The explosion of the then Soviet Union’s Chernobyl nuclear reactor electric generation plant in 1986 was the worst nuclear power plant accident in history based on its cost and the casualties caused, but something surprising has happened since over 300,000 people from the surrounding area were evacuated and resettled to other cities.
A very interesting article on the New Scientist website reveals what that is:
The site of the world’s worst nuclear accident is now a wildlife haven. The abundance of large animals around Chernobyl, such as deer, elk and wild boar, matches that of nature reserves in the region – and wolves are seven times as common.
Some 116,000 people fled the radioactive fallout from the reactor after it exploded in 1986, and another 220,000 were resettled after that, vacating a zone covering some 4200 square kilometres split equally between Belarus and Ukraine.
“Whatever negative effects there are from radiation, they are not as large as the negative effects of having people there,” says Jim Smith of the University of Portsmouth in the UK. “We’re not saying there weren’t radiological effects at all, but we can’t see effects on populations as a whole.”
The message is clear, he says. “The everyday things we do, such as occupying an area, forestry, hunting and agriculture, are what damages the environment.”
“The striking Chernobyl findings reveal that nature can flourish if people will just leave it alone,” says Bill Laurance of James Cook University in Cairns, Australia. “This underscores the vital importance of having people-free parts of the planet.”
Lee Hannah of Conservation International says Chernobyl is a living testament to the resilience of nature. “Wild places can come back if we give them a chance, but we don’t want to rely on nuclear disasters to make this happen,” he says.
It turns out that the most severe impact of the radiation from Chernobyl’s fallout was, in fact, pretty short lived. The article continues:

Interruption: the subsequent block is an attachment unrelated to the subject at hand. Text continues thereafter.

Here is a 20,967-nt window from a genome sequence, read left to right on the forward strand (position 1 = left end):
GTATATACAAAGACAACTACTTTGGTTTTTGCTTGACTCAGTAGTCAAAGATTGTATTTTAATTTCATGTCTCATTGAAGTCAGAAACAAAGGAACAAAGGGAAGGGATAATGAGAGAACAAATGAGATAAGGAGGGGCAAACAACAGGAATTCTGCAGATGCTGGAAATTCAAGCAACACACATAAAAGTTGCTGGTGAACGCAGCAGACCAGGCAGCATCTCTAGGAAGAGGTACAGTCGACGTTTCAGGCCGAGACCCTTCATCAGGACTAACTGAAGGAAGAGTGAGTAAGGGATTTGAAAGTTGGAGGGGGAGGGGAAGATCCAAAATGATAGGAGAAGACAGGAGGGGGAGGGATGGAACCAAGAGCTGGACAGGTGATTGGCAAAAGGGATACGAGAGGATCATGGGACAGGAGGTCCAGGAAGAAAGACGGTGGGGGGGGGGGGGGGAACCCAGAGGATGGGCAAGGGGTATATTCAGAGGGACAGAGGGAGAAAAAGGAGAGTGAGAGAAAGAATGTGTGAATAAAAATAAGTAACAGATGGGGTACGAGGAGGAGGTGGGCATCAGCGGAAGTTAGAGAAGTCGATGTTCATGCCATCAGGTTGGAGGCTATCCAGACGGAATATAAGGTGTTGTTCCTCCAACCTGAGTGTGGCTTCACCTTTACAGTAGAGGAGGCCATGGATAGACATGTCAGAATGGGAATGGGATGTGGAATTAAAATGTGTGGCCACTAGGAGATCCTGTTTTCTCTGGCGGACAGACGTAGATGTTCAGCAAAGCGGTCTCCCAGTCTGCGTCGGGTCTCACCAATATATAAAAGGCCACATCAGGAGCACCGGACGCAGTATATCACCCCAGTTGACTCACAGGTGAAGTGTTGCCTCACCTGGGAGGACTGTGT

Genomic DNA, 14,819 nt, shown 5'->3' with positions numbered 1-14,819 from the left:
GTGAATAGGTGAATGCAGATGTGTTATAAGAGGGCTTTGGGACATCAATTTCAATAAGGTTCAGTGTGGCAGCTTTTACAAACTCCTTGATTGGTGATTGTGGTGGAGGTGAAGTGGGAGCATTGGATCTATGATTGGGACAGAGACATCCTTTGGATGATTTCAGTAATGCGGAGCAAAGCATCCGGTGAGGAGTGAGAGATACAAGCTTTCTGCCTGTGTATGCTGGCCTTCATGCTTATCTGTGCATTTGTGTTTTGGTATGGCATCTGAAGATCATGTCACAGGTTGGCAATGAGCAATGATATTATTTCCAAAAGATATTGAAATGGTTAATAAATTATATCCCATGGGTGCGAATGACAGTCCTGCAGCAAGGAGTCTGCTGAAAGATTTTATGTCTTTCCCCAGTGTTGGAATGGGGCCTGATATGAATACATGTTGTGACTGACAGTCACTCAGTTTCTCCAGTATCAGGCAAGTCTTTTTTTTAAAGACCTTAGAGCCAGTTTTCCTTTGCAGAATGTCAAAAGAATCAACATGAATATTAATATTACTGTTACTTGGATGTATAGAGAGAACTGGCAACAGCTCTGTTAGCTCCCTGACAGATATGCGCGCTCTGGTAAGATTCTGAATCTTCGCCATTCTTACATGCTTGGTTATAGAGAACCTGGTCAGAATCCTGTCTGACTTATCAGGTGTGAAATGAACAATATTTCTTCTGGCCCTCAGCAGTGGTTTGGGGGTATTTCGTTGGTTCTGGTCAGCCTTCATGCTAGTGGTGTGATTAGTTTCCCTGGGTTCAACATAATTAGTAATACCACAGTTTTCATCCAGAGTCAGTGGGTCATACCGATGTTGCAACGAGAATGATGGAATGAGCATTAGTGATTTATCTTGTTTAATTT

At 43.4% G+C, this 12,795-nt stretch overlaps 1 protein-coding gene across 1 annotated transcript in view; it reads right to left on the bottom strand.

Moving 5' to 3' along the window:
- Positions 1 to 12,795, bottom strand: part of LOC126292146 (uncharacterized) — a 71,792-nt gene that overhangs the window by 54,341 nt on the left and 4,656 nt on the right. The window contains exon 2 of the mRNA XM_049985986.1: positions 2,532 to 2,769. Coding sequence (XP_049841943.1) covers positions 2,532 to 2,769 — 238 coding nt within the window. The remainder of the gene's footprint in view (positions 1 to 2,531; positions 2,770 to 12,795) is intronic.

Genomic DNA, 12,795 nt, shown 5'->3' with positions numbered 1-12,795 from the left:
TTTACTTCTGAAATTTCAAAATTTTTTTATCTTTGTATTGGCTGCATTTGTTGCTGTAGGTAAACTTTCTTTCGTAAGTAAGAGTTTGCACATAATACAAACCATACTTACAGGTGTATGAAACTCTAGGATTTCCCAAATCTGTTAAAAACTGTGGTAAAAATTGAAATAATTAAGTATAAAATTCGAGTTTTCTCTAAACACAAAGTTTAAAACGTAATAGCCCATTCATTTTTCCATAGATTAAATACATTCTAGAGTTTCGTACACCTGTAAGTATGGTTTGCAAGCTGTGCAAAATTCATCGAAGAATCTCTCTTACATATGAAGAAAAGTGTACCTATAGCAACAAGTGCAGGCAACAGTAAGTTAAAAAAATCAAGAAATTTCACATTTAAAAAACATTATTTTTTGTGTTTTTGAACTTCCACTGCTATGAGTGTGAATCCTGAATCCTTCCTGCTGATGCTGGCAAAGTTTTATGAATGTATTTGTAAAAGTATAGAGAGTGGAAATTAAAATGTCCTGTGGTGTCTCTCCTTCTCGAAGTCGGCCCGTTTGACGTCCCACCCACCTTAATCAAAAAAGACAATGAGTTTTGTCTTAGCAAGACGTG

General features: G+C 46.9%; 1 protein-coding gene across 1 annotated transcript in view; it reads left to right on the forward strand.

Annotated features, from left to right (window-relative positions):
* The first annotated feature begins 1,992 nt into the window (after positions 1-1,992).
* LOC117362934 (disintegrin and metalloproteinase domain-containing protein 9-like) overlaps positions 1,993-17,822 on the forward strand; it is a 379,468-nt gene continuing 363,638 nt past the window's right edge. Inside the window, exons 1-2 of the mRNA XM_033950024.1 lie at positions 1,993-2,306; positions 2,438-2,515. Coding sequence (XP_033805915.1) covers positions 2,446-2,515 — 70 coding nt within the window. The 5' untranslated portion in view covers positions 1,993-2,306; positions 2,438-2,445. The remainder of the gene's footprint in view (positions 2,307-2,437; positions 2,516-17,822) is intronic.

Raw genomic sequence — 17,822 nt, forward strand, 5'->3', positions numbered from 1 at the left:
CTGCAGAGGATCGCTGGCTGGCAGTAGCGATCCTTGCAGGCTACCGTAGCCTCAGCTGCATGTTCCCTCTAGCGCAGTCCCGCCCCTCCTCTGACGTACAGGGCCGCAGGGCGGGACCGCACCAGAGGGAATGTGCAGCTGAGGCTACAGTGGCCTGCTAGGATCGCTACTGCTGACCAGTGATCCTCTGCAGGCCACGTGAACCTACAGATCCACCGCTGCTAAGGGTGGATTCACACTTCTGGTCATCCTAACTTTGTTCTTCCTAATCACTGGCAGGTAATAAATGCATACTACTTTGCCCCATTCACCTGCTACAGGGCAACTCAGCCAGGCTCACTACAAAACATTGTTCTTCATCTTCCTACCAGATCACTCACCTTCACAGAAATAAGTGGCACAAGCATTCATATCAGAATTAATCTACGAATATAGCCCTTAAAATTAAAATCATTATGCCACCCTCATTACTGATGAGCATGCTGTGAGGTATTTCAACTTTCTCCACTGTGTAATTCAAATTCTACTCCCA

Smith says that the worst impacts of radiation on animals occurred within the first year or so after the accident, mainly because of short-lived but highly toxic isotopes such as iodine-131 and technetium-99. For example, cattle died after eating grass contaminated with the iodine, and early studies showed that mice suffered many more miscarriages.
“By 1987 the dose rate fell low enough to avoid these larger, more acute effects,” says Smith.
Since the disaster, the estimated radiation doses that animals receive in the worst-hit areas have stabilised at around 1 milligray per day, about a tenth the dose someone would receive during an abdominal CT scan.
Chernobyl created an accidental laboratory for studying how well nature can recover from human-caused disasters, perhaps providing some hope for recovery of other wild places in the world that have been damaged by human activity.
For more details on the environmental research that has been done in the Chernobyl area, check out the fascinating article on the New Scientist website.
Source: NewScientist.com – “Wildlife is thriving around Chernobyl since the people left“
Featured Photo Credit: Sergey Gashchak